Stop signs may do a fine job governing right-of-way for motorists, but cyclists need a different system based on yield control as used in the bicycle-friendly cities of Europe. There, Police do not concern themselves with the perceived misdeeds of cyclists. One told me, “Cyclists, they are like water. They go wherever they want to. I’m not worried about it, I just want them to be comfortable and safe.” But until we change the law and treat stop signs as yield signs for cyclists (the only state that does this is Idaho), or redesign our cities with full and completely separated bikeways, signals, and traffic control, it’s best to slow when approaching a stop sign, expect to come to a complete stop, do stop if necessary, then proceed cautiously. Always thank any motorist who waves you through, and get into the habit of always waiting at red lights. The gain from running a red light is a few seconds; the damage to the collective credibility of cyclists significantly worse than the individual time gain.
Third: refrain from comparing cyclists and motorists’ relative level of misbehavior. “Hey,” you want to argue with a righteous tone, “Sure, we cyclists don’t come to a complete stop. Neither do most if not all you motorists, who at some point each and every day exceed the speed limit, run a red light, roll a stop sign, talk/text on your cell phone (do you not know how horribly dangerous that is?), fail to stop for a pedestrian, forget to use turn signals, change lanes abruptly, tailgate, or otherwise behave in a manner ranging from inattentive to aggressive. So what if cyclists roll through stop signs? We won’t hurt anyone; you will and do.” Yes, I know you want to say this. Don’t. It won’t get you anywhere.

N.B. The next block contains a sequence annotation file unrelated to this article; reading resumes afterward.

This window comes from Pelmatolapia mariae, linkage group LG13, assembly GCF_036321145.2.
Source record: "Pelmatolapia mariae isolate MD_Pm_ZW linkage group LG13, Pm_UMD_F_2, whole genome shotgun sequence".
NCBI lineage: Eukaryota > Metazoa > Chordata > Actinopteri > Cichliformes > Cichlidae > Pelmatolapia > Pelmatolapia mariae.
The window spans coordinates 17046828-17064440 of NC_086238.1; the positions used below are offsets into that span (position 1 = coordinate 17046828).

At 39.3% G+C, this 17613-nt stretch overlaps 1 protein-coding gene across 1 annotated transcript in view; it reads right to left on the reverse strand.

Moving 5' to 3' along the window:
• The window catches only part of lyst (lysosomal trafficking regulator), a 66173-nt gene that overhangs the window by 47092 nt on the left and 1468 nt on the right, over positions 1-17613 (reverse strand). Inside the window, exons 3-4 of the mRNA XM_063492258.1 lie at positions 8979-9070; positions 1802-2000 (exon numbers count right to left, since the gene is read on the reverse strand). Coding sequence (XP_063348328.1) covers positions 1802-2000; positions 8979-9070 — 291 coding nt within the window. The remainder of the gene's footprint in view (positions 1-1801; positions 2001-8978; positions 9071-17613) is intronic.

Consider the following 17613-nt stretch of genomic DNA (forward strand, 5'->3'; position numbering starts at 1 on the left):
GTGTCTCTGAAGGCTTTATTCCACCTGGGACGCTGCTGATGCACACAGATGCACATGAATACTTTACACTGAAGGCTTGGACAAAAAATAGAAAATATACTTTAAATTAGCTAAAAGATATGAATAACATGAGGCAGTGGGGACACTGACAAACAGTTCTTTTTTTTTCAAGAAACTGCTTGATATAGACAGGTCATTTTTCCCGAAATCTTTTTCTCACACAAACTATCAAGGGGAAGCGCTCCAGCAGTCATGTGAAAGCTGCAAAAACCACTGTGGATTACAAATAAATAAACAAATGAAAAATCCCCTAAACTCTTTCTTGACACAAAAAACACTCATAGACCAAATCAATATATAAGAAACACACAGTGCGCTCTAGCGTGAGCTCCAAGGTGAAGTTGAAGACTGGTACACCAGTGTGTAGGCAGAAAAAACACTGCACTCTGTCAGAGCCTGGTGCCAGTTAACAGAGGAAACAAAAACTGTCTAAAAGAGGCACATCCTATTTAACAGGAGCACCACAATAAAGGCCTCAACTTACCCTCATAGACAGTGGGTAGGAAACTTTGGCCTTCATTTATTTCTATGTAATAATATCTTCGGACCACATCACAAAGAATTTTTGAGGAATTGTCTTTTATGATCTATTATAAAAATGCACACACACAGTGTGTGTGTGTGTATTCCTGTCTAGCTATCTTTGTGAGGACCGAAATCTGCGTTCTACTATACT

So what do you say to a Stetson-wearing griper who has crashed the happy bike meeting? Or to the otherwise supportive but equally judgmental road user who sometimes drives, sometimes bikes? Try this:
“Thank you so much for giving us the opportunity to pledge to behave better! Tell me, who in this room drives sometimes? Great, most of you I see… perfect. Now keep your hands and up and repeat after me:
I am a driver. I will not tailgate. I will drive slowly on neighborhood streets. I will be courteous to bicyclists and scan for and stop for pedestrians, always. I will refrain from talking, dialing, texting, or otherwise messing with my cell phone, as well as anything else that takes my attention away from my responsibility to the road. I am pleased to see cyclists on the road, and I hope to get on my bike for my next trip.”
“Perfect. Now who in this room bicycles? Wow – almost everyone! Perfect. Ready?
I am a bicyclist. I will not blow traffic signals. I will look for and yield to pedestrians. I will stay in the bike lane (if there is one and it is safe to do so) or over to the right to the best of my ability. If you behave aggressively toward me, I will repeat to myself, “serenity now, serenity now,” rather than flipping you off or confronting you. I will smile and wave thanks whenever you offer me the slightest bit of courtesy, because I know it can only help to be gracious to you, whoever you are.
“Together, let’s say, ‘I solemnly pledge to behave as considerately as possible no matter how I get around.’”
Here’s a short version:
“I pledge to switch at least one driving trips per week to bicycling, walking, or transit.
When I bike, I will wait at red lights, yield to pedestrians, and wave and smile at any motorist who shows me the slightest bit of courtesy.
When I drive, I will slow down, hang-up, yield to cyclists and pedestrians, and chill out.”
At this point, Mr. Stetson stormed out of the room. [Update: he then hung around in the hall chatting for a while. Like many, he felt better once he got it off his chest.]. Everyone else applauded and cheerfully moved onto the task at hand: designing a system of neighborhood greenways, improving livability in yet another lovely and promising community.
Try this, and let me know how it goes… or what other techniques have worked for you in defusing motorist-cyclist behavior-related tension in public meetings?